U.S. military damages ancient city of Babylon
Published Mar 2, 2005 3:12 PM
Like the Hittites, Alexander the Great, and
the Greeks before them, the U.S. military has chosen to occupy the ancient city
of Babylon. Established almost 4,000 years ago and at 3.4 square miles the big
gest ancient settlement in Meso potamia, Babylon has been the site of decades of
In a recent report by Dr. John Curtis of the British
Museum on the impact of the military occupation of Babylon, archaeologists from
Iraq, Poland and Britain documented widespread and in some cases irreparable
damage caused by the U.S. military base.
The base was established in April
2003 just after the fall of Baghdad and the looting of the National Museum of
Iraq. It covers 16 percent of ancient Babylon, including areas inside the city's
Land mines have prevented an appraisal of the full impact of
the U.S. military's actions, but evidence of widespread damage is visible
throughout the culturally sensitive area.
Huge trenches totaling over
1,378 feet--some three to six feet deep and 13 feet wide--were dug through areas
that contain artifacts. Tons of material has been scooped out of its historical
context and used to fill sandbags.
Some of the artifacts including
pottery, bones and bricks bearing inscriptions from Nebuchadnezzar (1125-1104
BCE) can be seen in sandbags and other mesh containers.
Curtis' report, huge areas of the site have been leveled and "covered with
gravel, sometimes compacted and chemi cally treated, to be used as a helicopter
pad and to create spaces for vehicle parks."
Gravel now covers about
359,000 square yards. "All the gravel had been brought in from elsewhere and
will, of course, work its way into the archaeological deposits."
"Previously undisturbed" deposits "will now be contaminated."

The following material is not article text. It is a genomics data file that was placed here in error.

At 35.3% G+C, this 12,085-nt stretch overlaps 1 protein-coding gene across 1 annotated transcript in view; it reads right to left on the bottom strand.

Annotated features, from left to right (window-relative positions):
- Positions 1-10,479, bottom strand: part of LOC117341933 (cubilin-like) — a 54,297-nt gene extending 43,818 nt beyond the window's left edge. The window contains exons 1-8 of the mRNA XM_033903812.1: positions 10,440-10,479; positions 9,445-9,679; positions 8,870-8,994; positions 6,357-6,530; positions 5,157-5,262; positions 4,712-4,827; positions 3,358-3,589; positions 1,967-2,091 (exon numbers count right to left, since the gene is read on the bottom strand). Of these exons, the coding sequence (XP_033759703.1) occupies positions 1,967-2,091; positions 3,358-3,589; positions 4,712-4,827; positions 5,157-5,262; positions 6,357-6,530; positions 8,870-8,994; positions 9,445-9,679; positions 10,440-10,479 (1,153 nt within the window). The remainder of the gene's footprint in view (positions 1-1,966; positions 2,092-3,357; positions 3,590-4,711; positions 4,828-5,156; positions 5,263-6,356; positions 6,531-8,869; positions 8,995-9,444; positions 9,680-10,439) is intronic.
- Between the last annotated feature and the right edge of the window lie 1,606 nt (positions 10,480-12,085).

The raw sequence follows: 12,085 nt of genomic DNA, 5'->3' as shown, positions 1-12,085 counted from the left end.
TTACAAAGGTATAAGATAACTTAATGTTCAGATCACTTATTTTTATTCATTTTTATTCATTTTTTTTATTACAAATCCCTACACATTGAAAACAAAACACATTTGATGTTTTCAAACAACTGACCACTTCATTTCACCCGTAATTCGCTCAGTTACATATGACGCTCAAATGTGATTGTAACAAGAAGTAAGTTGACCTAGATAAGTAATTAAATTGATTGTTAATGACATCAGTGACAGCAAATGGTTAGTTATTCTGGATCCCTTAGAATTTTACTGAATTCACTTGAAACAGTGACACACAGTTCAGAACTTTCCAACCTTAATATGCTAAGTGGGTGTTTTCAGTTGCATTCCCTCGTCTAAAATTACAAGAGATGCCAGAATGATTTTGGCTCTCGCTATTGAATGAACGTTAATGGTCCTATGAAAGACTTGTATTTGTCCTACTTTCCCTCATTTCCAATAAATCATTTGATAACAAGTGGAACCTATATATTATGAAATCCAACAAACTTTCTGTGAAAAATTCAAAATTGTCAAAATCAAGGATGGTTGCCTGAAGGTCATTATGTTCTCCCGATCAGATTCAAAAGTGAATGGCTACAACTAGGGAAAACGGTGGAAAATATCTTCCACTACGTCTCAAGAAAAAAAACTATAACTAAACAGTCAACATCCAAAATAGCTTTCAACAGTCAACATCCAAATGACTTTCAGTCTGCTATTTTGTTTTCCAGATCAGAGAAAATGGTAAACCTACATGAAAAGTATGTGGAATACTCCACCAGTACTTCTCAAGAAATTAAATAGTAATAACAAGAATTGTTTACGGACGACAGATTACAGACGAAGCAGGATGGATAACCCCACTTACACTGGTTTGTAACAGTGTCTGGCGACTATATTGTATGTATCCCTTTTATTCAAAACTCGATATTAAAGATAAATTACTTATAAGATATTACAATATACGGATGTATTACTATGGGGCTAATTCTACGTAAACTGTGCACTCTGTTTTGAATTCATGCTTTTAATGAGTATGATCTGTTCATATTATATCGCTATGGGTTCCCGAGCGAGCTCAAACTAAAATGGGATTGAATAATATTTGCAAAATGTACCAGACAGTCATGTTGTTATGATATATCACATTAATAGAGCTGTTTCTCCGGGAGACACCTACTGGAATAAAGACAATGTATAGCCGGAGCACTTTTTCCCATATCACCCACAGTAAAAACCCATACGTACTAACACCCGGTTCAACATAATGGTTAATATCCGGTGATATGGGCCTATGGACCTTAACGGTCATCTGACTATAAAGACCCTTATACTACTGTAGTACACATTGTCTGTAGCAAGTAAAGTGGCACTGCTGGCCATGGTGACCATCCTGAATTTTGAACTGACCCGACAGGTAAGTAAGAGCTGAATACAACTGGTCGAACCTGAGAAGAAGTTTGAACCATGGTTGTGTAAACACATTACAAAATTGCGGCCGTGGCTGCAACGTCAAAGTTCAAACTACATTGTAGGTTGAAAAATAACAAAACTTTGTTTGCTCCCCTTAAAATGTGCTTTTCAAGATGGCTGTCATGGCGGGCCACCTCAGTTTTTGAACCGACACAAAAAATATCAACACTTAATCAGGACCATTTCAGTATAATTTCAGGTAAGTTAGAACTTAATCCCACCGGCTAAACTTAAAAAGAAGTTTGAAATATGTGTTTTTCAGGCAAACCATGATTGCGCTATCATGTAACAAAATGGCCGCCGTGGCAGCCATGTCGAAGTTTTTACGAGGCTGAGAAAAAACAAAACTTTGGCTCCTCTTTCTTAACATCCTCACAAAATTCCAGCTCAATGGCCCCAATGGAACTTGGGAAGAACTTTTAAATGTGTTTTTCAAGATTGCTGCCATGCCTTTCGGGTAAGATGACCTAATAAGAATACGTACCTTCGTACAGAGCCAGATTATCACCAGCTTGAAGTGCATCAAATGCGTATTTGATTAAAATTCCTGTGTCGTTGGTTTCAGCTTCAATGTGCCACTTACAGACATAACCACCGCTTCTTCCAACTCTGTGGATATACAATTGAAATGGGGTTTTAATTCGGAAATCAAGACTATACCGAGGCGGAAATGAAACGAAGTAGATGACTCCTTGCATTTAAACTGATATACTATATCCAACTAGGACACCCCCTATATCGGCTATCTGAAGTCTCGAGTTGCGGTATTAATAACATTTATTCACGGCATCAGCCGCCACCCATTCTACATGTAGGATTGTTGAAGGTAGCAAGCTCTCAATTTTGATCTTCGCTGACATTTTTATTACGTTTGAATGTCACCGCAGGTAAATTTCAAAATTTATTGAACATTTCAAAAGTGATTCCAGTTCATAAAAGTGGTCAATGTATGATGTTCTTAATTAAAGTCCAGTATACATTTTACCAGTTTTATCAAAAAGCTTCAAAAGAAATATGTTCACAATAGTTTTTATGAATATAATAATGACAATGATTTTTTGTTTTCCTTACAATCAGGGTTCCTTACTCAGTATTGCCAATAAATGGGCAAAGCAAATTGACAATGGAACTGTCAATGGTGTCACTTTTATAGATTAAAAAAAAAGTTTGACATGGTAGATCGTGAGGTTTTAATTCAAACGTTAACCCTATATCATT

paving stones along the Proces sional Way constructed in Sixth century BCE have
been crushed by transports of heavy equipment.
Molded brick dragon
figures in the Ishtar Gate were seriously damaged by a person trying to remove
pieces of the relief.
Halliburton subsidiary Kellog, Brown and Root was
responsible for infrastructure at the base. It may, along with the U.S.
military, be responsible for much of the damage.
Some of the information
in the Curtis report is not new. Newsweek reported that Columbia University
Professor Zainab Bahrani visited Babylon in the spring of 2004 and was stunned
to see the U.S. military base there. Huge areas had been bulldozed. Blast walls
were constructed of relic rich earth. Vibrations from helicopters were damaging
ancient walls. (Aug. 30, 2004)
Other important archaeological sites around
Iraq have suffered from the war and occupation as well. According to a Jan. 24
Reuters report, U.S. military forces have been using the ancient minaret in
Samarra as a sniper's nest. Built over 1,100 years ago, the minaret was
extremely well preserved. Now the site "may lose its protected status" if deemed
necessary to oppose the Iraqi insurgency, according to U.S. military
spokesperson Maj. Richard Goldenberg.
Looting has continued to be a major
problem in Iraq. Millions of dollars go to unscrupulous dealers who trade in the
international antiquities market. Diggers at sites throughout Iraq sell items
for a tiny fraction of their true value.
Roger Atwood, the author of
"Stealing History: Tomb Raiders, Smugglers and the Looting of the Ancient
World," reported that he was offered a cylinder seal for $200 that could fetch
$30,000 outside Iraq.
Sales of looted items are hard to track. Items from
Iraq appear for sale everywhere from eBay to well-known auction
Surveys of antiquities sales at Sotheby's and Christie's from 1958
through 1998 show that 90 percent of the items never appeared in any journal or
study, only becoming known when they appeared in the sales catalogue. Once a
stolen item is bought from Sotheby's or Christie's, it gains legitimacy and can
be sold at an even higher price down the line.
According to the 1954 Hague
Con vention for the Protection of Cultural Property in the Event of Armed
Conflict, "preservation of the cultural heritage is of great importance for all
peoples of the world and it is important that this heritage should receive
international protection." This Convention, which the United States signed but
never ratified, places the responsibility on the occupying power to stop any
criminal activity with regard to such artifacts and buildings.
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